Risë Stevens, the last surviving movie co-star of Nelson Eddy, passed away on March 20, 2013. From the New York Times obituary:
Risë Stevens, the internationally renowned mezzo-soprano who had a 23-year career with the Metropolitan Opera, where she practically owned the role of Carmen during the 1940s and ’50s, died on Wednesday at her home in Manhattan. She was 99.
Her son, Nicolas Surovy, confirmed the death.
On the Met’s roster from 1938 to 1961, Ms. Stevens was a superstar in an era when operatic superstardom was conferred mostly on sopranos and tenors. A Bronx native from a modest background, she was widely admired as a populist who help democratize the rarefied world of opera. She was known to a large public not only through her recordings and recitals, but also through her appearances on radio and television and in motion pictures.
After retiring from the stage, Ms. Stevens had a prominent second career as an arts administrator with the Met and as president of the Mannes College of Music in New York City.
As a singer, Ms. Stevens was known for her acute musicianship, her expansive repertory, her accomplished acting and, in particular, her warm, velvety voice. (In 1945, Lloyd’s of London insured her voice for $1 million.) Though she occasionally sang Wagnerian roles early in her career, she soon abandoned them in favor of the less heavy, though no less rich, parts to which her voice was ideally suited….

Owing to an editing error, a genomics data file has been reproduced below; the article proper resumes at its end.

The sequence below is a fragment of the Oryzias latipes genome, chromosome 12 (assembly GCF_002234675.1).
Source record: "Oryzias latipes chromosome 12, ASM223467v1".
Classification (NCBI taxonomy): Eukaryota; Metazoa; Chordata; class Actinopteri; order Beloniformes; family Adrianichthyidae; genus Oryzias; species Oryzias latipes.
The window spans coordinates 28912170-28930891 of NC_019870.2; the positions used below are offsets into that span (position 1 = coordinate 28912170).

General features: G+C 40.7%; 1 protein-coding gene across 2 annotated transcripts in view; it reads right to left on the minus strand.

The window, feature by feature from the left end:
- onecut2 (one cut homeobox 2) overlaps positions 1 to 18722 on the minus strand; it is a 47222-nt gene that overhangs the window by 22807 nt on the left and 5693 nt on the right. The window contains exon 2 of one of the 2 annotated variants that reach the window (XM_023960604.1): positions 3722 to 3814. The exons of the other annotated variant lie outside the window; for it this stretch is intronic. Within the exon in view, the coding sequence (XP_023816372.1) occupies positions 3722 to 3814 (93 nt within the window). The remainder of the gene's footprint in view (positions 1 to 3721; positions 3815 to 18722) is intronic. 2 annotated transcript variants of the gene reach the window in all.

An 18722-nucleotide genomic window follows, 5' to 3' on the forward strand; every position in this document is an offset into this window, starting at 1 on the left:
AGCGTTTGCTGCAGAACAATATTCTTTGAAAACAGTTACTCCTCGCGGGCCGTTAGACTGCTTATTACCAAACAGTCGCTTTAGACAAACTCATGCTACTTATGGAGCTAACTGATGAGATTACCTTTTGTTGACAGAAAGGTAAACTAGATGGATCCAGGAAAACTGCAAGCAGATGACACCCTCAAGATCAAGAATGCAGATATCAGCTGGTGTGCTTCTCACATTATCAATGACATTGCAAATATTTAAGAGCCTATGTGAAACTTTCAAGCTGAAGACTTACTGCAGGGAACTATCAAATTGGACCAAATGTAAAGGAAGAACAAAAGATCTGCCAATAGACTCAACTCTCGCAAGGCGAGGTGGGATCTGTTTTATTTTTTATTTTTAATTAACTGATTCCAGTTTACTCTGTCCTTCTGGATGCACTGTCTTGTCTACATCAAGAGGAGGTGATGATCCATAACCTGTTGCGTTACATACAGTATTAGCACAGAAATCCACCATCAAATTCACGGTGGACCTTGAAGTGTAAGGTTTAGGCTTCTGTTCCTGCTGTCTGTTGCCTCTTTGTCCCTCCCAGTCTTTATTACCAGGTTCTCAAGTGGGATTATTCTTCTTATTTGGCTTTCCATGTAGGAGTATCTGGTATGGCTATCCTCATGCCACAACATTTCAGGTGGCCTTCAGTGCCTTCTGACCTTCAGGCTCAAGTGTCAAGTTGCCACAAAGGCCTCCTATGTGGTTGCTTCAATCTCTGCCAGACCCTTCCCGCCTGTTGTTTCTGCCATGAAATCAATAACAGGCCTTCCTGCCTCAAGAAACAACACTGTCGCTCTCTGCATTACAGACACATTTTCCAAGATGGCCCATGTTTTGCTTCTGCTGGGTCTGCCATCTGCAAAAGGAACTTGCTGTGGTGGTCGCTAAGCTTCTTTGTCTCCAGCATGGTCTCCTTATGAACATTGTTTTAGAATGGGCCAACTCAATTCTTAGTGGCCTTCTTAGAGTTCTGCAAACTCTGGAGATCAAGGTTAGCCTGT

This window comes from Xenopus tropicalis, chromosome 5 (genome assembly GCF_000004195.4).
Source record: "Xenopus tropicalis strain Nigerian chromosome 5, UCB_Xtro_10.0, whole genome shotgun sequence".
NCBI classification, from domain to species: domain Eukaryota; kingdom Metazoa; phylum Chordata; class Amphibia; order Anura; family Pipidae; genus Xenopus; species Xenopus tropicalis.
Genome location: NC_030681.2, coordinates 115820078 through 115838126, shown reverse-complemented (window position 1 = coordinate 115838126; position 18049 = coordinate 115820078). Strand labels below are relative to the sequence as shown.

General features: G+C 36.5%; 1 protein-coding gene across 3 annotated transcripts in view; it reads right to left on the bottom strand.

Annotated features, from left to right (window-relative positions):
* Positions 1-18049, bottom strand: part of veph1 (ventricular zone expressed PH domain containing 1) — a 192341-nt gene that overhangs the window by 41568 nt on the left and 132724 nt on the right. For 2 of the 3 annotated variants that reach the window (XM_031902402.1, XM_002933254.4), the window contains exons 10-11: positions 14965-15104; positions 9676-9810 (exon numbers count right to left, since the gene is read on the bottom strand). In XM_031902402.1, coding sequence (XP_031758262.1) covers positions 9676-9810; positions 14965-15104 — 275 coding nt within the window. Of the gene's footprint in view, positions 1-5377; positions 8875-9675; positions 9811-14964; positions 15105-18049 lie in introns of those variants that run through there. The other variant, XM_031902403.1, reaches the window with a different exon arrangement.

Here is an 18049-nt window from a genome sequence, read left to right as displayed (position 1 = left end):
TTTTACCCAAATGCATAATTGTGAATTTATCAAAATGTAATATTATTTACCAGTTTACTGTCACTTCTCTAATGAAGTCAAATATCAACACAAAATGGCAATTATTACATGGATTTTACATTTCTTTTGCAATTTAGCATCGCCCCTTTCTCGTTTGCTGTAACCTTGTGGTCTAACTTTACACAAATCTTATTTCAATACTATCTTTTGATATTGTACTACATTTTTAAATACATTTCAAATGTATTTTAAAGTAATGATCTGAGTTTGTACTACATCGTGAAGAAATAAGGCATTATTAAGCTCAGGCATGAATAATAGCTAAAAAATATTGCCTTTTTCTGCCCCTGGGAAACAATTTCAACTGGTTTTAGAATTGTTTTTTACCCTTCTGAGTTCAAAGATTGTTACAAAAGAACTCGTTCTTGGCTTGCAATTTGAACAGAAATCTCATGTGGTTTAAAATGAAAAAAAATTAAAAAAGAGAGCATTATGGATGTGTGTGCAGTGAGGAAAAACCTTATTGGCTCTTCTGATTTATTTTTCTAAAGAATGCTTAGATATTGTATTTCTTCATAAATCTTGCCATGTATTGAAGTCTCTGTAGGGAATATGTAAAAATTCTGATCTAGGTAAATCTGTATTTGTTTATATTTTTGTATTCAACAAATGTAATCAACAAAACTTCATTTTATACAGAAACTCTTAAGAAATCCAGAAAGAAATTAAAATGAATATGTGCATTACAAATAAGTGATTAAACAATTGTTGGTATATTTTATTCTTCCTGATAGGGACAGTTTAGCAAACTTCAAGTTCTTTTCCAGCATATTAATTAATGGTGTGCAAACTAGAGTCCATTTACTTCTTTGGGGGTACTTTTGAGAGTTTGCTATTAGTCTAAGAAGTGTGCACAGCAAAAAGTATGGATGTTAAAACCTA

In Hollywood, she sang in “The Chocolate Soldier” (1941), with Nelson Eddy, and in “Going My Way” (1944), with Bing Crosby; she also supplied the voice of Glinda the Good Witch in the animated film “Journey Back to Oz” (1974). On television, she appeared often on “The Ed Sullivan Show” and “The Tonight Show.”
Despite her acclaim, Ms. Stevens was by all accounts a down-to-earth diva, as comfortable singing Broadway musicals — as she did in a 1964 production of “The King and I,” by Rodgers and Hammerstein, at Lincoln Center — as she was singing Bizet. As the magazine Opera News wrote in 2006, Ms. Stevens “was perhaps one of the sanest big opera stars of her time.”
Her “Electric Hour” appearance with Nelson is available here.
The New York Times obituary is can be read here.
Listen to Risë Stevens and Nelson Eddy sing “My Hero” from The Chocolate Soldier here.
And finally, below is a snapshot of Ms. Stevens at age 98! We understand she was active throughout her 90s and we are glad she had a happy and long life! She was one of those few great opera voices that found success in movies during an era when opera and Hollywood didn’t normally mix well. She preferred to return to opera, though, and said she regretted that Nelson didn’t do the same when his film career ended.
Below is a video interview with Rise Stevens from 2011.